Mercedes technical director Mike Elliott has revealed the remarkable speed of the work completed by Lewis Hamilton's mechanics that allowed the seven-time F1 champion to get practice running under his belt in Austria.
Hamilton had crashed heavily at turn seven during Friday's qualifying at the Red Bull Ring and was in danger of completing no race preparation in second practice ahead of the sprint and grand prix.
Team principal Toto Wolff had described the garage scene as if someone had dropped Lego on the floor with George Russell's car also damaged following his own qualifying crash.
But whilst Russell was able to participate in most of FP2, Hamilton's repairs were far more extensive, although he successfully made it on track with 11 minutes remaining.
"You probably saw we managed to get George out about five minutes into FP2 and with Lewis, we were about halfway through the session," said Elliott.
"There is a huge amount of work that went into getting those cars ready. In Lewis's case, he had done so much damage to the chassis, actually only cosmetic damage but damage that we couldn’t fix in the field, we had to sort of build his car from scratch on Saturday morning."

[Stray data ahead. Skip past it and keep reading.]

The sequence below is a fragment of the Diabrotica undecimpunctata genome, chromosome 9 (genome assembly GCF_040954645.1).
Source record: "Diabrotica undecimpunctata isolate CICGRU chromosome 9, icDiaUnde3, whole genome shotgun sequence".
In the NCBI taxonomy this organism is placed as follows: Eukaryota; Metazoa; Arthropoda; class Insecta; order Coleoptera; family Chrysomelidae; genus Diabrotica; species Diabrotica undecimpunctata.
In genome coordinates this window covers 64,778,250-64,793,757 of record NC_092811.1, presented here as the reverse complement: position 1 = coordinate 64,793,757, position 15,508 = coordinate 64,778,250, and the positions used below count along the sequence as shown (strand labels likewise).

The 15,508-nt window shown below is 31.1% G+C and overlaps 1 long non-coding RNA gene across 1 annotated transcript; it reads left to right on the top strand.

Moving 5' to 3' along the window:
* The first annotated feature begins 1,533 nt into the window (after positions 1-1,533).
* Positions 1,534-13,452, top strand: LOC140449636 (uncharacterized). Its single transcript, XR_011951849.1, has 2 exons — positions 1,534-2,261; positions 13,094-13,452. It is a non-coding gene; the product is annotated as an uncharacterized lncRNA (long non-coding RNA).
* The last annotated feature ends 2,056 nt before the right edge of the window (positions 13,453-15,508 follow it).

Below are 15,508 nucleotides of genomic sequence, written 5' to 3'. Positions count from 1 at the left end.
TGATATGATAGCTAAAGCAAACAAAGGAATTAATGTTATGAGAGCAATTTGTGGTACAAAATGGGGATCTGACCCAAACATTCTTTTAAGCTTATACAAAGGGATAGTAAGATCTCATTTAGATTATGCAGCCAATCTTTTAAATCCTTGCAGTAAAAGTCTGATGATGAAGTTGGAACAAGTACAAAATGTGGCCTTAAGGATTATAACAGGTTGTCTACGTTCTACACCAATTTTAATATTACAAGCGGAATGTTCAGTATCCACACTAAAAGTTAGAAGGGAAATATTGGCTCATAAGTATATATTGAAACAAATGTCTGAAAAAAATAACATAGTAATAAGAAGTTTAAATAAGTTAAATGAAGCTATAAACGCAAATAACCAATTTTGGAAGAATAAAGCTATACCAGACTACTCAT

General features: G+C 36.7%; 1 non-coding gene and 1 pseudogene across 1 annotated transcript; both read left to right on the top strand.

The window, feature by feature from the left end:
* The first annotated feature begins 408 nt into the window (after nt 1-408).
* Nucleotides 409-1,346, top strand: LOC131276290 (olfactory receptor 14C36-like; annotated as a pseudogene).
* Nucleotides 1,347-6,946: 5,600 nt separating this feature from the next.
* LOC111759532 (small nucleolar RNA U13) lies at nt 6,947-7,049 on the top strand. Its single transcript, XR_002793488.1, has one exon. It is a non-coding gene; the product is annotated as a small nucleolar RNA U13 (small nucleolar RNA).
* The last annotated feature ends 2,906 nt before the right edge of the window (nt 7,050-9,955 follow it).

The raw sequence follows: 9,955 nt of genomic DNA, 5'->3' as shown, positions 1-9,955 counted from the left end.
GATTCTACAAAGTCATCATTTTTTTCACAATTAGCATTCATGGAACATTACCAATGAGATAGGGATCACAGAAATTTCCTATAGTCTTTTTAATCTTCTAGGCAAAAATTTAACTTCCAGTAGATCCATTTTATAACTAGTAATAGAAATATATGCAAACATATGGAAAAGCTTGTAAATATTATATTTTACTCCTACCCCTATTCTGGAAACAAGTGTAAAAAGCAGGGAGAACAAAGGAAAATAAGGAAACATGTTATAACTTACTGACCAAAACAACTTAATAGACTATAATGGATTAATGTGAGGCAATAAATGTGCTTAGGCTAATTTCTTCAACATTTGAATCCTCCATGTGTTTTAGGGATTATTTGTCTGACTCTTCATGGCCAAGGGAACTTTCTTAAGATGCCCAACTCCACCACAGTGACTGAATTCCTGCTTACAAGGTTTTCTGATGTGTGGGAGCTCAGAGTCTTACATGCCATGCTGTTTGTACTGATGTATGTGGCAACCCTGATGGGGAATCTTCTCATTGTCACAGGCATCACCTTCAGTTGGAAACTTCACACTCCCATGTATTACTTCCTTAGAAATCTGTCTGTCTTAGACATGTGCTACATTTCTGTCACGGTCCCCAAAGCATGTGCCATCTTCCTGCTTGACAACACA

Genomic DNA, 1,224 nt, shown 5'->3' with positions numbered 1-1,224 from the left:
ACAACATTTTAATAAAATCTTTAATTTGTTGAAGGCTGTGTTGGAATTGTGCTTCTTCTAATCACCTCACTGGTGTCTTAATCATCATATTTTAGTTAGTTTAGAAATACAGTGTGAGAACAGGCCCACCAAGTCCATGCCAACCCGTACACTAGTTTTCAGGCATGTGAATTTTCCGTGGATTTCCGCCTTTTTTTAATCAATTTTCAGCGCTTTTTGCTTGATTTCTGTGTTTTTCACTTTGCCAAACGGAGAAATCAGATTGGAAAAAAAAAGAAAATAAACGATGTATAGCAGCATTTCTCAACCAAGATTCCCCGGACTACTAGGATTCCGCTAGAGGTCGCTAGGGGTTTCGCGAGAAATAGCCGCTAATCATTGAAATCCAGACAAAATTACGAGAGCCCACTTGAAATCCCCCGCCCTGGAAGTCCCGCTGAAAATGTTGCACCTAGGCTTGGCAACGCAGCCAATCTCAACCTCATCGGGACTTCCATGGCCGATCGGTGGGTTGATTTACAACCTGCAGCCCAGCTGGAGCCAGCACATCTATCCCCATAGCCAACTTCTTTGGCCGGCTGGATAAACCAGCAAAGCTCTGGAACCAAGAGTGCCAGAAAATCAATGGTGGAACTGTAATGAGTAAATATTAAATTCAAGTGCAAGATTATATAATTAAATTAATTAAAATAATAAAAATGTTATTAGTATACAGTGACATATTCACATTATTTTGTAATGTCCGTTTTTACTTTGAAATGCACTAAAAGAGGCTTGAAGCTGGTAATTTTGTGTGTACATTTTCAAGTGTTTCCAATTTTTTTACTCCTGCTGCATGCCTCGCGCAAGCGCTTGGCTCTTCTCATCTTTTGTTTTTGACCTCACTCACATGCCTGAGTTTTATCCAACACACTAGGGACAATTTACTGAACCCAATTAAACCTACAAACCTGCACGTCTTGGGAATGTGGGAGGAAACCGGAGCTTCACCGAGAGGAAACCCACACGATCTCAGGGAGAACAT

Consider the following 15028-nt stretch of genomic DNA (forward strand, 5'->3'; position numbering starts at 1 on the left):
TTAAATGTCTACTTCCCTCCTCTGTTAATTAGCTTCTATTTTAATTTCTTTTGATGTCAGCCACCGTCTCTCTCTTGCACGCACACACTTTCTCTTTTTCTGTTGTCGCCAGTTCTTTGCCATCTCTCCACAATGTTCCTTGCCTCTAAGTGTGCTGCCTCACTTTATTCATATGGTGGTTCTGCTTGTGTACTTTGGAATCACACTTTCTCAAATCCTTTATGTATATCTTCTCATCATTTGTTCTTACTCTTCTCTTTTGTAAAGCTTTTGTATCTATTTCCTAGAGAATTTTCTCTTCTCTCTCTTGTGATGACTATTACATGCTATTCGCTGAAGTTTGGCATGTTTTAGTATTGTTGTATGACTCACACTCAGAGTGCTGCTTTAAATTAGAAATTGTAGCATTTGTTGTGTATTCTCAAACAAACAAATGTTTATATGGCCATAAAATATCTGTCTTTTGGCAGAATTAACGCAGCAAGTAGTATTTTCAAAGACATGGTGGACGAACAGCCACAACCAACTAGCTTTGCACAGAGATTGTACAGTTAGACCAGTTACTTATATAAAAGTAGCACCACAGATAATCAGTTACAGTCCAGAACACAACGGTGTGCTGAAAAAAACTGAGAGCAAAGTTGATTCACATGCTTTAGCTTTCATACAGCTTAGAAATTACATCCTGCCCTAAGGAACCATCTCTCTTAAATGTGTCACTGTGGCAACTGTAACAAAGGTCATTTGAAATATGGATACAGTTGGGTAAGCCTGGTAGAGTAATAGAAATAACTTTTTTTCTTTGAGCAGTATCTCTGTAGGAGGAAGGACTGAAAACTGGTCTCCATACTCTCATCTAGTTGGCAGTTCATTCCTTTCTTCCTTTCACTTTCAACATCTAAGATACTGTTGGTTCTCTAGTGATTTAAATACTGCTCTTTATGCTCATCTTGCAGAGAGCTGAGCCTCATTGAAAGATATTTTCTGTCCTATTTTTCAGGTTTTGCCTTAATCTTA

Mercedes amazing turnaround revealed
Before F1's finances began to become regulated in the mid-to-late 2000s, teams would take a spare car - or T-Car, as it was commonly known - in case of major, irreparable damage to the main chassis.
But with teams only able to use a spare chassis and not a complete car in modern F1, Mercedes was faced with a mountain to climb.
"[Hamilton's] car had to be built from nothing, fitting the engine, the gearbox, all the suspension, all of the sort of car systems that bolt around the chassis, all had to be put in place," added Elliott.
"The mechanics managed to do that in three and a half hours on Saturday morning, which is an amazing achievement and all credit to them for actually getting us back out and into FP2.
"And the advantage of getting out into FP2 is that you can actually make sure that the setup on Lewis's car was right, that the balance was right and that he was happy with the car in time for the sprint.”